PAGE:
Custom constraint violation error messages with TMDBC

January 12, 2010 at 9:52 pm | Posted in PostgreSQL, TMDBC | Leave a comment

One thing I’ve never seen is in database client libraries is good, boilerplate-free support for supplying ones own error messages for integrity constraint violations, so I’m pleased to have added it to TMDBC. The standard messages the database gives when a constraint is violated aren’t really useful to present to end-users as-is, constraint names would for example be just plain confusing to a lowly end-user. I’ve solved this with the option of providing a custom list of error messages, optionally containing the data that was given as arguments, for each pair of DML command (well, any SQL command really) and constraint (or not-null column). If a constraint is violated and a custom message is found it will be used in place of the one provided by the database.

Enabling it requires first that a specific exception is added to the method-mapped-to-SQL-command in question to signal that it may throw an exception due to a constraint violation. A generic method on an interface could then look like this:

 @SQL(paramNames={"emp.salary", "emp.name"},
         value=
            "INSERT INTO employee ( salary, name )\n" +
            "VALUES ( ?, ? )\n" +
            "RETURNING emp_id")
 int insertEmployee( Employee emp ) throws ConstraintViolationException;

ConstraintViolationException has two methods that provide the name and type of the violation, but it’s not neccesary to use them for anything. The exception will look up a properties file named constraint-violation.properies in the package the of class with the @SQL annotated method to see if there is an error message defined for it. If the “name” column of the “employee” table has a unique constraint named “employee_name_key” and the method above is in an interface named “Sample”, then this file could contain:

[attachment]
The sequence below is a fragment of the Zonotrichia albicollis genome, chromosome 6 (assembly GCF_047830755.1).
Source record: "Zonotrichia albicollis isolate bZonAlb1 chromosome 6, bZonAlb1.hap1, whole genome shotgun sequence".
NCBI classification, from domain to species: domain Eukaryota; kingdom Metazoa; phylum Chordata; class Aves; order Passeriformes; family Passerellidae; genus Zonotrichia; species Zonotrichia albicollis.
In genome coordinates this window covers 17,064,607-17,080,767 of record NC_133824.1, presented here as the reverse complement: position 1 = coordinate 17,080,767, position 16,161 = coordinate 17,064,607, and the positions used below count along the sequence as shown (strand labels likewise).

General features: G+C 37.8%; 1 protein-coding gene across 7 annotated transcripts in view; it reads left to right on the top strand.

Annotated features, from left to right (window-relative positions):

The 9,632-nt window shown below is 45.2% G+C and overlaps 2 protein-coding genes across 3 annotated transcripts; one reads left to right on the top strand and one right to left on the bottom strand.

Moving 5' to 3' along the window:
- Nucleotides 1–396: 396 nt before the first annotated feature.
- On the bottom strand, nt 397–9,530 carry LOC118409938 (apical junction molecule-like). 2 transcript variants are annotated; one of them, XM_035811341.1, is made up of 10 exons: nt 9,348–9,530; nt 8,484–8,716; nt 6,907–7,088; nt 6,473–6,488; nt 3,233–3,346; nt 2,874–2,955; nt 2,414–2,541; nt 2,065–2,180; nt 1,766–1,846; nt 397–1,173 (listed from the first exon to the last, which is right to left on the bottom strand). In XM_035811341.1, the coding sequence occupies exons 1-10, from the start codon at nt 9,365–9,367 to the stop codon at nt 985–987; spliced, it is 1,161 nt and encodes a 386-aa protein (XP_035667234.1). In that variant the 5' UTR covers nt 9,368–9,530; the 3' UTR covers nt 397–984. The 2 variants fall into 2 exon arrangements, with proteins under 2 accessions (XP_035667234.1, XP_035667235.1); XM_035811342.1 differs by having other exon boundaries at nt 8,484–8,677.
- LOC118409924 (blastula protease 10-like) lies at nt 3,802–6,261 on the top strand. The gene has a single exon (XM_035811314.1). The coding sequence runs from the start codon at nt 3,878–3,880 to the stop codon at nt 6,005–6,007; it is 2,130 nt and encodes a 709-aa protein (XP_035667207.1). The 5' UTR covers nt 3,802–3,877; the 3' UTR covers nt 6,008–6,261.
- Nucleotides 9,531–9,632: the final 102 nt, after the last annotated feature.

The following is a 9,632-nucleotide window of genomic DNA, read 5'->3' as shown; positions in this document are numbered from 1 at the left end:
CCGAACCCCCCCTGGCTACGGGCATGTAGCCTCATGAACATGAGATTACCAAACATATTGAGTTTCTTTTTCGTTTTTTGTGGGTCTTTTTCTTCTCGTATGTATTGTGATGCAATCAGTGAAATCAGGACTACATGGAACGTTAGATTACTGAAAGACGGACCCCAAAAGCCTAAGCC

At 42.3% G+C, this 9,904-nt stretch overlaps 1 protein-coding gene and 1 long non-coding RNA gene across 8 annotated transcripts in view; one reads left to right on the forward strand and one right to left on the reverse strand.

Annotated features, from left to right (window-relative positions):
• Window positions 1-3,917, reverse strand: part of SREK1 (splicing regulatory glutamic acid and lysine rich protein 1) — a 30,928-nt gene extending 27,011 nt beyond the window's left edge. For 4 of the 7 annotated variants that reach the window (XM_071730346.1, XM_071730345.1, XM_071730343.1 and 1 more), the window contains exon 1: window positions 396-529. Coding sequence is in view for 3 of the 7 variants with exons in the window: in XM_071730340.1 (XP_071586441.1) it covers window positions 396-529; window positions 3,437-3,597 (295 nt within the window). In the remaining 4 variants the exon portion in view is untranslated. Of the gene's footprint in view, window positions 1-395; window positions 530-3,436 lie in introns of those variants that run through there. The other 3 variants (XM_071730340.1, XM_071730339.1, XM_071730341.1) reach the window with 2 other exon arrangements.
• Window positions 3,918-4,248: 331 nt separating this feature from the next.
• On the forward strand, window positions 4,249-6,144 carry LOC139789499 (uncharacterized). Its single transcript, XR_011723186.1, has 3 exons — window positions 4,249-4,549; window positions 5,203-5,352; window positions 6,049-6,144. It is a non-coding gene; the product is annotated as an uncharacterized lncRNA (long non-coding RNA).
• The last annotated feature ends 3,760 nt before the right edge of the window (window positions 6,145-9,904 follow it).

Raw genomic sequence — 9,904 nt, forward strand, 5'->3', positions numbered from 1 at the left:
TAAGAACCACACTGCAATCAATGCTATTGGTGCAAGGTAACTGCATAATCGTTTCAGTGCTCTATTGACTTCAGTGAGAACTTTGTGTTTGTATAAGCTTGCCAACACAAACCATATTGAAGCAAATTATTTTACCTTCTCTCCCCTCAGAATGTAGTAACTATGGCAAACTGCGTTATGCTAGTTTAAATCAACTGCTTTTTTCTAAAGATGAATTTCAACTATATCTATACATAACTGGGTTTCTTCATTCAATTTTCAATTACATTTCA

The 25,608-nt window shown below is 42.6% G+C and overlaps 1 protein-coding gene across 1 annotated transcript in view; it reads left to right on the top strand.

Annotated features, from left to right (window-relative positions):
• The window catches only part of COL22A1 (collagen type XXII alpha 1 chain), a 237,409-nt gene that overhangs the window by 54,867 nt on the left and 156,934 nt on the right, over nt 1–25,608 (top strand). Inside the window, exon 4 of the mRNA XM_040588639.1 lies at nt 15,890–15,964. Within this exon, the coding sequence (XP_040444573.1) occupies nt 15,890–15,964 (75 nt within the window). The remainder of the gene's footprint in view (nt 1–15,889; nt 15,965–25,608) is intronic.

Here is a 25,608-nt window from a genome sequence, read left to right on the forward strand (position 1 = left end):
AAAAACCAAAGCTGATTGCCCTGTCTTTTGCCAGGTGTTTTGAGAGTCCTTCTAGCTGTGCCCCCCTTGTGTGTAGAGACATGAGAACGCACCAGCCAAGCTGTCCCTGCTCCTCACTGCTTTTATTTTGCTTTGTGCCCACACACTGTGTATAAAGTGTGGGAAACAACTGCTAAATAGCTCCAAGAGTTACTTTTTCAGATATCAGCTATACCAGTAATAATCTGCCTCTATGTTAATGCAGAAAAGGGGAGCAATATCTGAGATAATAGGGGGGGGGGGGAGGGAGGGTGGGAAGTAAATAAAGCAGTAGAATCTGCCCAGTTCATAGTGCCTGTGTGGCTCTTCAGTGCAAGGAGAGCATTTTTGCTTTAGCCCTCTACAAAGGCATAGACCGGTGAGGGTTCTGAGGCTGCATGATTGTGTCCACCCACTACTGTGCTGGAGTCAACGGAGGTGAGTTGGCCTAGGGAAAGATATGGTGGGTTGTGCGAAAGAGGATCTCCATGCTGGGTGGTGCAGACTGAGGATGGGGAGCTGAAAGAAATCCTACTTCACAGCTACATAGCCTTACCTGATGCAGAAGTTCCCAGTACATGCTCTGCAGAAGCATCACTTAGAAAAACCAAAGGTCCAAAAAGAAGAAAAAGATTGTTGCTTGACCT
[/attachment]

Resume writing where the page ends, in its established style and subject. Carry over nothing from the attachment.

Sample.insertEmployee.employee_name_key=Cannot add a new employee with name '%2$s', one already exists with that name.

If employee_name_key is violated during invocation of that method then the detail message of the exception would contain that text, with the second parameter to the SQL command interpolated into the message. One can also provide only the name of the constraint to provide a default message whenever it is encountered in the given package, but those cannot reference the arguments given to the SQL command as above.

Since this uses Java properties files it’s easy to localize them. To provide error messages in my native language I’d use one of the ways TMDBC supports providing a error message locale, and create a constraint-violation_no_NO.properties file with the following:

Sample.insertEmployee.employee_name_key=Kan ikke legge til en ny ansatt med navn '%2$s', det finnes allerede en ansatt med det navnet.

And that’s pretty much all there is to it.

This is tagged PostgreSQL because…

Short answer: It’s PostgreSQL specific.

I haven’t found any interfaces that let’s me get the names and types of constraint violations, so for now I’m parsing the error messags I get from the database. Since so far TMDBC only supports PostgreSQL I’ve hard-coded a set of regexp’s to check the response and fish out the constraint name if there’s a match. A stable interface that will provide that, both for database independence and stability across versions, is one of the things I’d like to see in PostgreSQL, but this approach works for me today and would be necessary for current releases anyhow.